Shortly afterwards the traveler rose and went in to the elder brother and said: "Your young brother is a wonderful fellow. He defeated me."
"Relate the dialogue to me," said the elder one.
"Well," explained the traveler, "first I held up one finger, representing Buddha, the enlightened one. So he held up two fingers, signifying Buddha and his teaching. I held up three fingers, representing Buddha, his teaching, and his followers, living the harmonious life. Then he shook his clenched fist in my direction, indicating that all three come from one realization. Thus he won and so I have no right to remain here." With this, the traveler left.
"Where is that fellow?" asked the younger one, running in to his elder brother.
"I understand you won the debate."
"Won nothing. I'm going to beat him up."
"Tell me the subject of the debate," asked the elder one.
"Why, the minute he saw me he held up one finger, insulting me by insinuating that I have only one eye. Since he was a stranger, I thought I would be polite to him, so I held up two fingers, congratulating him that he has two eyes. Then the impolite wretch held up three fingers, suggesting that between us we only have three eyes. So I got mad and started to punch him, but he ran out and that ended it!"

And we complain about the inadequacies of the written word, ey? ;)

And a parting shot:

A university student while visiting Gasan asked him: "Have you ever read the Christian bible?"
"No, read it to me," said Gasan.
The student read from Matthew: "And why take ye thought for raiment? Consider the lillies of the field, how they grow. They toil not, nor do they spin, and yet I say unto you that even Solomon in all his glory was not arrayed like one of these...Take therefore no thought for morrow, for the morrow shall take thought for the things of itself."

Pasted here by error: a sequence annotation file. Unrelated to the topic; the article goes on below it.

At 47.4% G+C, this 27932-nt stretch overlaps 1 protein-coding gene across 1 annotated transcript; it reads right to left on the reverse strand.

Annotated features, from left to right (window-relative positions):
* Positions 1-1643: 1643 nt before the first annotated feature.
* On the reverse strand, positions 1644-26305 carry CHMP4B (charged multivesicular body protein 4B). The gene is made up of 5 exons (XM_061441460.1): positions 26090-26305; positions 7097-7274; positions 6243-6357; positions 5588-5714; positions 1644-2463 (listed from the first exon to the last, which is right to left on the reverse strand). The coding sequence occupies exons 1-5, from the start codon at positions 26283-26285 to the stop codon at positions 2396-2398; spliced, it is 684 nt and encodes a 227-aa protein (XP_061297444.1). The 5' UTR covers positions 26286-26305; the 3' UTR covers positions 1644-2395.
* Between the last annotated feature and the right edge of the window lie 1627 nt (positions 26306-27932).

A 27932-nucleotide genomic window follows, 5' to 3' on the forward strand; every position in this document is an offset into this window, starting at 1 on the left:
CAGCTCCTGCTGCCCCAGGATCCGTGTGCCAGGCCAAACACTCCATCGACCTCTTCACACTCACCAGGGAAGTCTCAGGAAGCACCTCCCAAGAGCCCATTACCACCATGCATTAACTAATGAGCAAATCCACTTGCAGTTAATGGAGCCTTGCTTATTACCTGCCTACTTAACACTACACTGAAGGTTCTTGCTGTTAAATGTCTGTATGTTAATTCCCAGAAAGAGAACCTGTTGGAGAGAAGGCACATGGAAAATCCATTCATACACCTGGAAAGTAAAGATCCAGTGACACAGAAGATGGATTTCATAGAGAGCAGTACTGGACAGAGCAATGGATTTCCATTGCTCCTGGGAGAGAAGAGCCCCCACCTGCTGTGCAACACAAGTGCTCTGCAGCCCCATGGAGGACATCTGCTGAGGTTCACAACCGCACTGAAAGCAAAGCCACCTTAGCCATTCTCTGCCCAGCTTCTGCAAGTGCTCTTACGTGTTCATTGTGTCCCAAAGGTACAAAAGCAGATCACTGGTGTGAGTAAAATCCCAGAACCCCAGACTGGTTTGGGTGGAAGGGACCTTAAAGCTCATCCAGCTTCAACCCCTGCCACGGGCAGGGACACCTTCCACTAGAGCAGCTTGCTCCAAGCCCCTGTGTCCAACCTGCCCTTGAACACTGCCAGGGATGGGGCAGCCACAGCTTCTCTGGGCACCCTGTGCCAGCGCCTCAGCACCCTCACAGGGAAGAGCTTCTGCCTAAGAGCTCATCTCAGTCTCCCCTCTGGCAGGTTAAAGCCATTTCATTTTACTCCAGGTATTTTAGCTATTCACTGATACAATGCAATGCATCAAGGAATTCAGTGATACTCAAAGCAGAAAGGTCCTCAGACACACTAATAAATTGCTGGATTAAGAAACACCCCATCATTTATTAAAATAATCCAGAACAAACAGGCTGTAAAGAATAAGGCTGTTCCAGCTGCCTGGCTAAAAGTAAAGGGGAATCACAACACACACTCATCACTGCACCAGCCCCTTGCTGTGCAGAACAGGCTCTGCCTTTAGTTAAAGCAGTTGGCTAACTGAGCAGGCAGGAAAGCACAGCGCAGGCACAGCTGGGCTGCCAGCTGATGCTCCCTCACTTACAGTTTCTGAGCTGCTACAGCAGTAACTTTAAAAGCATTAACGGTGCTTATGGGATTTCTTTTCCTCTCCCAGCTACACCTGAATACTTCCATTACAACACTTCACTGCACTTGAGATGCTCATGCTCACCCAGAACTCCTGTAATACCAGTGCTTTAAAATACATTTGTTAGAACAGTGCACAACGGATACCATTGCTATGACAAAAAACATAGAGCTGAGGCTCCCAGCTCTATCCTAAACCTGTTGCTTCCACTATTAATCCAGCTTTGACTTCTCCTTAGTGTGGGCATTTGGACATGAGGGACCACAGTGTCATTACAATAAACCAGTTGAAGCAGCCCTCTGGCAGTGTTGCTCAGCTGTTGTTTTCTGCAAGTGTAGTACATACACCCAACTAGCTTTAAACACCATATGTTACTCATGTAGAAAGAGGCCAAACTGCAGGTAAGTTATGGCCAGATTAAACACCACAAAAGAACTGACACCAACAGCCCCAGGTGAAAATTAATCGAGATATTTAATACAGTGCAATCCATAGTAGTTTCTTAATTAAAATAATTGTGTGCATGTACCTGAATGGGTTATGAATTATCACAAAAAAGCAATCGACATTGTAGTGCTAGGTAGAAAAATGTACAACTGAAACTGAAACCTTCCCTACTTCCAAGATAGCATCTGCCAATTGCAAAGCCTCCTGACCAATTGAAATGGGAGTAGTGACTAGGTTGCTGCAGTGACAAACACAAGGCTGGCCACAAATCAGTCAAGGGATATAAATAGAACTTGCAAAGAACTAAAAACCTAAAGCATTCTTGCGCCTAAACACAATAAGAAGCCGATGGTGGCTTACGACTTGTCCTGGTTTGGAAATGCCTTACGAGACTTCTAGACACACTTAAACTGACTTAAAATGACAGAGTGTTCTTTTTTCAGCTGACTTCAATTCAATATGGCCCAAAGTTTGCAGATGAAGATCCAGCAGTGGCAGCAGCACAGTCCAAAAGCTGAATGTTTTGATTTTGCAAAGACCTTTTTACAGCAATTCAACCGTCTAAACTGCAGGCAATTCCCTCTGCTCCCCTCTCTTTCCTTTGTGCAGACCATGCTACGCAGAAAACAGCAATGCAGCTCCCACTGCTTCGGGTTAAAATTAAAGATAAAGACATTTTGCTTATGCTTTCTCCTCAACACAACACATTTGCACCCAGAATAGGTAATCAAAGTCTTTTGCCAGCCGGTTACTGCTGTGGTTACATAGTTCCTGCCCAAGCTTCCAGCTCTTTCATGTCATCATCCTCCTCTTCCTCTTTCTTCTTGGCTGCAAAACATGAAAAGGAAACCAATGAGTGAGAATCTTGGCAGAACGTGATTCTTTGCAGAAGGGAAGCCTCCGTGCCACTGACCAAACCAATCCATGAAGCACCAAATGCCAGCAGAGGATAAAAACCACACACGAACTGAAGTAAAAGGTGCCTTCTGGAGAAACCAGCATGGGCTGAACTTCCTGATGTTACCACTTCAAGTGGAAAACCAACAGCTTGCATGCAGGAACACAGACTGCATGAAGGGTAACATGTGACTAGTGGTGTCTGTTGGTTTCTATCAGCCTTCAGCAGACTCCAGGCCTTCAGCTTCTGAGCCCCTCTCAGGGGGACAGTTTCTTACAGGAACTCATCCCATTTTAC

Gasan said, "Whoever uttered those words I consider an enlightened man."
The student continued reading: Ask and it shall be given you, seek and ye shall find, knock and it shall be opened unto you. For everyone that asketh receiveth, and he that seeketh findeth, and to him that knocketh, it shall be opened."
Gasan remarked: "That is excellent. Whoever said that is not far from Buddhahood."

So it's a funny, easy, short read, giving a bit more than a bird's eye view into a very odd, very illogical mindset.

Note that I will be wailing on Buddhism some time in the near future, as a religion it's got a few black eyes as well, and nowhere near as atheistic or as pacifistic as Westerners believe it to be.

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Thomas said...

Hi from Seattle.

udonman said...

Hi tom got the red swingline

Anyway Ra think koans will help me meditate just cant seem to allow my self to go I start thinking about things instead of not thinking about anything

Krystalline Apostate said...

Hello back atcha.

Well, Tai Chi is taoist, not buddhist. Don't sweat the 'emptying the mind' biz. Just try: if it doesn't happen, just keep trying.
But don't try TOO hard. That's just as bad as not trying at all.

udonman said...

i tried again tonight and it was weird i dont even think i could describe it everthing around me i could feel i could hear but i was so relaxed i had my hands together
and it felt like electricity running from finger to finger very weird and even weirder feeling of not thinking (now I know what church must be like)plus i did the opening 7 moves in my yard and my neighbors gave me even dirtier looks than usual this time